The Horseless Rider – Part One

There’s a stigma in the equestrian community that I have been feeling for some time, as if Horseless riders are ‘less’ of an equestrian than those that own horses. That it makes me lower on the totem pole, less important to educate, less worthy of attention or effort to include. The lack of a horse makes finding the right trainer, with enough variety of horses to use for lessons, a challenge. Trainers get paid more from horses they train and riders who show consistently, so they become priority. I understand why, but it also can hurt.

I have been so lucky to ride a plethora of different horses throughout my life. Riding multiple horses has bettered me as a rider to be more adjustable and to keep an open mind in training approaches. When I ride a different horse, how I ride needs to change slightly. This was especially true when I was able to ride a few times a week when I was working in exchange for lessons back when I lived in Florida.

When we moved to Colorado, riding got pushed on the back burner. I lessoned maybe five times between 2015 and 2016, and then I was able to be more consistent for 2017-2018 which was awesome. In December 2017, at age 28, I finally signed a partial lease on a beautiful but not right for me bay Thoroughbred. I cried on my way home because I was FINALLY a step closer to my childhood dream of owning a horse. The lease ended in May 2018 because I wanted to start saving up for a down payment to purchase my own horse one day. However, fast forward to now and I am barely able to lesson once a month, and leasing or buying is well out of the question for me at this time. At age 29, I still do not own a horse.

I am guilty of feeling a pang of sadness and jealousy when friends do well in competitions or buy a new horse. I hate myself for feeling that way because I’m so incredibly happy for them, and hope to be able to do the same things one day. I need to check myself, step back, and remind myself that our paths through life are all different. To quote Mulan, “The flower that blooms in adversity is the most rare and beautiful of all”. It’s not my time.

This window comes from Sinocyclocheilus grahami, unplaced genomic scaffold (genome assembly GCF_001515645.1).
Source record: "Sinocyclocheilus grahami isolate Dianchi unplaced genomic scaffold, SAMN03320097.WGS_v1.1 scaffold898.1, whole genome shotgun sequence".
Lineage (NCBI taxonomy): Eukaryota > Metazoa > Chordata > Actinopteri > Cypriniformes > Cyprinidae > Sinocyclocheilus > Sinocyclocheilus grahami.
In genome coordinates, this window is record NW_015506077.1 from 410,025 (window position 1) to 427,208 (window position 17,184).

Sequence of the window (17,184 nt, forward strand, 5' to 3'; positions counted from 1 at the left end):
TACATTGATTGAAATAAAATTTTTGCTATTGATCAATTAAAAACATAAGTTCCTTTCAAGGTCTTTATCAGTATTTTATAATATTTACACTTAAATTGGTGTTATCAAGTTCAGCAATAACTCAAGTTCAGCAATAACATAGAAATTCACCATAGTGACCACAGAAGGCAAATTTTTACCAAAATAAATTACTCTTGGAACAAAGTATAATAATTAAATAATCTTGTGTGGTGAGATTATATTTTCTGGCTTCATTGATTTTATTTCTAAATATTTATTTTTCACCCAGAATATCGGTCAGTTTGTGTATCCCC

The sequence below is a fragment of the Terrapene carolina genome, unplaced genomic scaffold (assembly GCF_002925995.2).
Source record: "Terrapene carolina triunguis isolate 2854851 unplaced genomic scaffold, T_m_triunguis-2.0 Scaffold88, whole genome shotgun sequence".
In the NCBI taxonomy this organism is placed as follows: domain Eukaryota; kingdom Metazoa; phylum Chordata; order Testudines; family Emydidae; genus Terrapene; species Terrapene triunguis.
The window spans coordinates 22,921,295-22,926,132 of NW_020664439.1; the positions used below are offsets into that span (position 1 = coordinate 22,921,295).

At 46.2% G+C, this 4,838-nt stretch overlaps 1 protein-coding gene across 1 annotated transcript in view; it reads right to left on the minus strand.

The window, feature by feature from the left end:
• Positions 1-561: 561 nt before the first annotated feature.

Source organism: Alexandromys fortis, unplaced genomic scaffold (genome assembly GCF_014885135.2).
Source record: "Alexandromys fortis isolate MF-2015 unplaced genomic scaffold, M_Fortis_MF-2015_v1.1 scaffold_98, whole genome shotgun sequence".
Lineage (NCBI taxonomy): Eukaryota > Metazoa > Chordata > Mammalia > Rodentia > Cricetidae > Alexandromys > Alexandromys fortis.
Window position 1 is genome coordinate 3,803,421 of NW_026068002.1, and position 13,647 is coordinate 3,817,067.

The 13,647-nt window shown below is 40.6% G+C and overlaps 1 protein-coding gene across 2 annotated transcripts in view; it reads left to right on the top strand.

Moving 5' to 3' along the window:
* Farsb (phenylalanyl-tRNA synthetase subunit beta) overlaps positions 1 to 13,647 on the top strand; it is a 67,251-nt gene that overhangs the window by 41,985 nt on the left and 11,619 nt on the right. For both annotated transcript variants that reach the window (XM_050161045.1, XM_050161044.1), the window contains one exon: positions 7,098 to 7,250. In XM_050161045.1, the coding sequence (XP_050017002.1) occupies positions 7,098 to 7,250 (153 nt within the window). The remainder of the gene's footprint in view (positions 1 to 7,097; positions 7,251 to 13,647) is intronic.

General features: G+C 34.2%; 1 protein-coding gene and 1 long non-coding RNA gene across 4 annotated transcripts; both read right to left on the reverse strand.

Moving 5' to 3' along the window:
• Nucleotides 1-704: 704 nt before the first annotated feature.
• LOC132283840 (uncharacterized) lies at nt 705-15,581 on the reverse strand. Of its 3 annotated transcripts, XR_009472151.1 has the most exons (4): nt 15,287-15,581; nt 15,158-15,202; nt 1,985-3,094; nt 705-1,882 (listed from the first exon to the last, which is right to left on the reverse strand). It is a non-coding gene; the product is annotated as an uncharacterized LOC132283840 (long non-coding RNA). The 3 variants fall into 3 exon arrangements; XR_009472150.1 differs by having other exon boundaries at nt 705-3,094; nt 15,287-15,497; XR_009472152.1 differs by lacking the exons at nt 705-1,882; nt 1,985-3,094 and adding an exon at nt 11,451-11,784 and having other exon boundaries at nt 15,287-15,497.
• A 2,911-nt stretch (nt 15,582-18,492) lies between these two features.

I have found a trainer with whom I work extremely well with, and whose philosophies and approaches to horsemanship are exactly what I have been looking for in a trainer. Fortunately for me, her herd has several good horses with the disposition to teach. I feel included in barn events, and feel supported by the small group of riders at the barn. It’s a great environment that I can see myself, eventually, bringing my own horse into. That gives me hope.

I wanted to give a voice to riders, like me, who experience the frustrations and joys of being a horseless rider. I think as a community we can do better to be more inclusive and help lift each other up, no matter the circumstances of the individual. And count your blessings; there is always someone who looks up to you.

The Horseless Riders

Bri Powell @bpowell23_

Bri Powell

Tell me about your current riding situation.

Currently I’m riding lesson horses. I’m riding about once maybe twice a month.

What makes it possible for you to lease or lesson?

I’m working as much as I can so I can help pay my part in my lessons!

How does it affect your time? How do you work it into your life?

I get all my school work done during my off block so I’m free after school. It’s hard to get out to the barn since it’s about 30 minutes away so I try to go on weekends or catch rides with people!

Do you feel pressured at your barn to buy a horse?

Not at all!

How do you cope with jealousy of those who do have horses?

I tell myself I am so lucky just to be able to be around horses let alone ride them.